Research interests

Chronic and exaggerated inflammatory responses are key features in asthma and chronic obstructive pulmonary disease (COPD) and are associated with clinical symptoms. Our studies are aimed at identifying molecular and cellular mechanisms that control an inflammatory response and that may be aberrant in asthma and/or COPD. In this context we explore two topics. More recently a third focus has been added, that appears crucial in controlling inflammation in patients with acute respiratory distress syndrome (ARDS)/acute lung injury (ALI).

  1. Inflammatory mediators such as interleukins and chemokines drive an inflammatory response. Most inflammatory mediators are encoded by mRNAs that contain AU-rich elements in their 3’-untranslated region, which targets these mRNAs for rapid degradation and ensures their transient expression. Surprisingly, this AU-rich mediated mRNA decay (AMD) is attenuated relatively easy by various mediators (IL-17, IL-1beta) and conditions (metabolic stress, viral infection), which leads to exaggerated inflammatory mediator production. The molecular machinery involved in AMD is not clear yet but involves a number of AU-binding proteins and possibly also microRNAs. We aim to identify the constituents that facilitate degradation of a number of mRNA (encoding IL-6, IL-8, VEGF and IP-10) and assess the effect of IL-17 on this molecular machinery. In addition we wil analyze this machinery in bronchial epithelial cells from patients with asthma and COPD.
  2. Indoleamine 2,3-dioxygenase (IDO) is an inducible tryptophan-catabolizing enzyme, which has anti-microbial properties and has been implicated in blocking T cell activation by promoting apoptosis and halting cell cycle progression. Our studies indicate that IDO activity attenuates not only T cell numbers and function, but also that of granulocytes and macrophages. In fact, we propose that IDO promotes resolution of inflammation. So, when a microbial challenge occurs parallel to a profound IDO activity, the challenge is not controlled well. IDO is also expressed in granuloma, and currently we are determining its contribution to the function of granuloma in chronic granulomatous disease, tuberculosis and sarcoidosis.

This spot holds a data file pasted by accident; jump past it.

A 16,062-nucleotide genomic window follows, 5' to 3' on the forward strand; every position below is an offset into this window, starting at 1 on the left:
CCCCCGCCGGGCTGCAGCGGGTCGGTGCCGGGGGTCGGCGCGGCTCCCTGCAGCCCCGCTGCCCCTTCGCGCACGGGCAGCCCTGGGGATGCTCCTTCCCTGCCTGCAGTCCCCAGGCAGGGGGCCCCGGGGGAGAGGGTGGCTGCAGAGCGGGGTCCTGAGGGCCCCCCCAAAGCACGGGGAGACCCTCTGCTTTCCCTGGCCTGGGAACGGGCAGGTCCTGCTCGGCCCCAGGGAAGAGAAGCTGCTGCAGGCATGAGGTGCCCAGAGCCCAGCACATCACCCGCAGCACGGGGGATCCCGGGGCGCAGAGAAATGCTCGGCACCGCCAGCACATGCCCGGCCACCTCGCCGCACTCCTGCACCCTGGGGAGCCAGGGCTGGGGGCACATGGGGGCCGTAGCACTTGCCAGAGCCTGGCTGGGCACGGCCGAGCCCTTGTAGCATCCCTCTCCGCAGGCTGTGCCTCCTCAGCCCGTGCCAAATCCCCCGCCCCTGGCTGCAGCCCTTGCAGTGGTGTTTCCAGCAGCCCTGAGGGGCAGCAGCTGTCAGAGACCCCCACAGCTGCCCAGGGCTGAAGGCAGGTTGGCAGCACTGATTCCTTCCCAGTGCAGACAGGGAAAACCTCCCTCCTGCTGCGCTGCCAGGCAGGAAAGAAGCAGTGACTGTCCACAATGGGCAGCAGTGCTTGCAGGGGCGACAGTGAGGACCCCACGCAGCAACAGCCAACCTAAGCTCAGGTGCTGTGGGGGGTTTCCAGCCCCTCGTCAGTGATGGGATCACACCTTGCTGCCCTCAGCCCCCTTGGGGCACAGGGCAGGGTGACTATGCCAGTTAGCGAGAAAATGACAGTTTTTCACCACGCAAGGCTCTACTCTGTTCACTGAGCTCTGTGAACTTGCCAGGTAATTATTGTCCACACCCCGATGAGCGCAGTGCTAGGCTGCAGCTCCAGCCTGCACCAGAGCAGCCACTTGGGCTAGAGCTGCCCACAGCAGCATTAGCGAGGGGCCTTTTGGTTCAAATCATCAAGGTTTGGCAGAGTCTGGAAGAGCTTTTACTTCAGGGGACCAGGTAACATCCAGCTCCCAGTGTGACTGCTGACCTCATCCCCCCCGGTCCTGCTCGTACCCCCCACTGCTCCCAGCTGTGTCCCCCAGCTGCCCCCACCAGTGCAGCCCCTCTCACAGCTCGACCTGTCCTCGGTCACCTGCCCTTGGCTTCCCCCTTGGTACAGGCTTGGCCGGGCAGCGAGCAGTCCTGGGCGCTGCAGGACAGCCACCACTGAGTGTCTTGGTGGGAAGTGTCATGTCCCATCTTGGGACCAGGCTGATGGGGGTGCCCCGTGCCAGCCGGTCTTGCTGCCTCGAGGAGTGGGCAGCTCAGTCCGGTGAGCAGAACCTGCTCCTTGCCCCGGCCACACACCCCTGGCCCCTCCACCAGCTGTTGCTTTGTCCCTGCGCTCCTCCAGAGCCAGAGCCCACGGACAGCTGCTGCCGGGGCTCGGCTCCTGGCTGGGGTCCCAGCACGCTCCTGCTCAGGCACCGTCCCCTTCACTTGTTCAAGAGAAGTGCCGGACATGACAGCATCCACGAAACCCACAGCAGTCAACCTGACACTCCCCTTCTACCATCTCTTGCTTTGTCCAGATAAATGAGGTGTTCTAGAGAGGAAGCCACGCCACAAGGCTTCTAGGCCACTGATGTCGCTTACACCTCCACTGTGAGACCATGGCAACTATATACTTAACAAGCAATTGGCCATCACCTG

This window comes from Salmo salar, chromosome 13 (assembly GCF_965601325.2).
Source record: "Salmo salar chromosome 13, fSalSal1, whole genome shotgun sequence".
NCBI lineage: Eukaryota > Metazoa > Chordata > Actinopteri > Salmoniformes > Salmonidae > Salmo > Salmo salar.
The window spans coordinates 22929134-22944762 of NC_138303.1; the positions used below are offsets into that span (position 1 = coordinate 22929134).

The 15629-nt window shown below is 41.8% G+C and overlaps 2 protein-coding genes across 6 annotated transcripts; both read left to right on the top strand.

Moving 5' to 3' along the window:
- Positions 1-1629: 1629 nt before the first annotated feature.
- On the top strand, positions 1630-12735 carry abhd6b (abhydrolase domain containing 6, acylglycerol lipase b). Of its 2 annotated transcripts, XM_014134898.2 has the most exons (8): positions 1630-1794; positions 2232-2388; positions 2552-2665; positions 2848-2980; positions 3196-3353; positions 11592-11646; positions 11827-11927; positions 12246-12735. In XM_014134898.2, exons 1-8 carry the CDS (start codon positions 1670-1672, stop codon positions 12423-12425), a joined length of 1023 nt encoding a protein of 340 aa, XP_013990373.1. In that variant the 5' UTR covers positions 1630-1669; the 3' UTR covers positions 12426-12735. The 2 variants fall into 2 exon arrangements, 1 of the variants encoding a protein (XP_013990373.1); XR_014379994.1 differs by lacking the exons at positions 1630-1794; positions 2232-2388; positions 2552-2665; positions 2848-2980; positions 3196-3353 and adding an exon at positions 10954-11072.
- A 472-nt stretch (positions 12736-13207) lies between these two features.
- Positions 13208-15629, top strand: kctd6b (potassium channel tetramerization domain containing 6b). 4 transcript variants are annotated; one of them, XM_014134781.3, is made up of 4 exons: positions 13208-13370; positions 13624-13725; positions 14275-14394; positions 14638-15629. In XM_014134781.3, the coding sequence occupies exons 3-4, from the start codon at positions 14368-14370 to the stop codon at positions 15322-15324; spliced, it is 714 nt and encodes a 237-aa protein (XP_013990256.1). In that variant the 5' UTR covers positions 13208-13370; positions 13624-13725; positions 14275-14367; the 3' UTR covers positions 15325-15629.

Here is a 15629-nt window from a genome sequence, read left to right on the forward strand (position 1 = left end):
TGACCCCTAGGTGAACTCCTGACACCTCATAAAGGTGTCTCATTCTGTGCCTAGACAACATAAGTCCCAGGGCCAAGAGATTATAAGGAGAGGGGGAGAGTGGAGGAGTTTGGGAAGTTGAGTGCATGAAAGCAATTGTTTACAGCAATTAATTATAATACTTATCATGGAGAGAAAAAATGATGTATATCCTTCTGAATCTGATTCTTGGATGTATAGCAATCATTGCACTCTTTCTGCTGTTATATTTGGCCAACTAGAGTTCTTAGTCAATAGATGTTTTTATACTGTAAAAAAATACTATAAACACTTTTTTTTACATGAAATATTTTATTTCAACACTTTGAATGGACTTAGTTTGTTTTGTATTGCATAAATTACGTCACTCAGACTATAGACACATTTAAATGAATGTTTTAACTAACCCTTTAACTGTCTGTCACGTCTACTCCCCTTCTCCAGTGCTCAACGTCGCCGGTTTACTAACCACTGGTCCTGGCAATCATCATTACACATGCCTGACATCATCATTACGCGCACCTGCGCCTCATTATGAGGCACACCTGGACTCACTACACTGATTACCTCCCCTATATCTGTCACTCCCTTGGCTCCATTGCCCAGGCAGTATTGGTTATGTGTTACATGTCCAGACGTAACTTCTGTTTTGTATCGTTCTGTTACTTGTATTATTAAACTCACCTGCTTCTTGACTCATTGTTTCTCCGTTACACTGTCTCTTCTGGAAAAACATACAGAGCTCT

3. Earlier studies have indicated that angiotensin-converting enzyme (ACE) mediates the inflammatory response in lungs of experimental ARDS/ALI. Our recent studies have shown that ARDS in animals that were exposed to LPS, as a model of lung infection, is dependent on ACE as well as ACE2. ACE2, a recently recognized enzyme, is shed in LPS exposed lungs, as a consequence of which there is no or reduced generation of angiotensin 1-7. The addition of a stable form of angiotensin 1-7 to a large extent prevents the development of inflammation. Currently, we aim to clarify the underlying mechanism and are exploring this stable angiotensin 1-7 as a treatment modality.

The findings of these studies may also be relevant to other chronic inflammatory diseases.


Research output

  1. IL-17 attenuates degradation of ARE-mRNAs by changing the cooperation between AU-binding proteins and microRNA16

    Research output: Contribution to journalArticleAcademicpeer-review

  2. Asthma phenotyping: TH2-high, TH2-low, and beyond

    Research output: Contribution to journalEditorialAcademicpeer-review

  3. Inflammation and repeated infections in CGD: two sides of a coin

    Research output: Contribution to journalReview articleAcademicpeer-review

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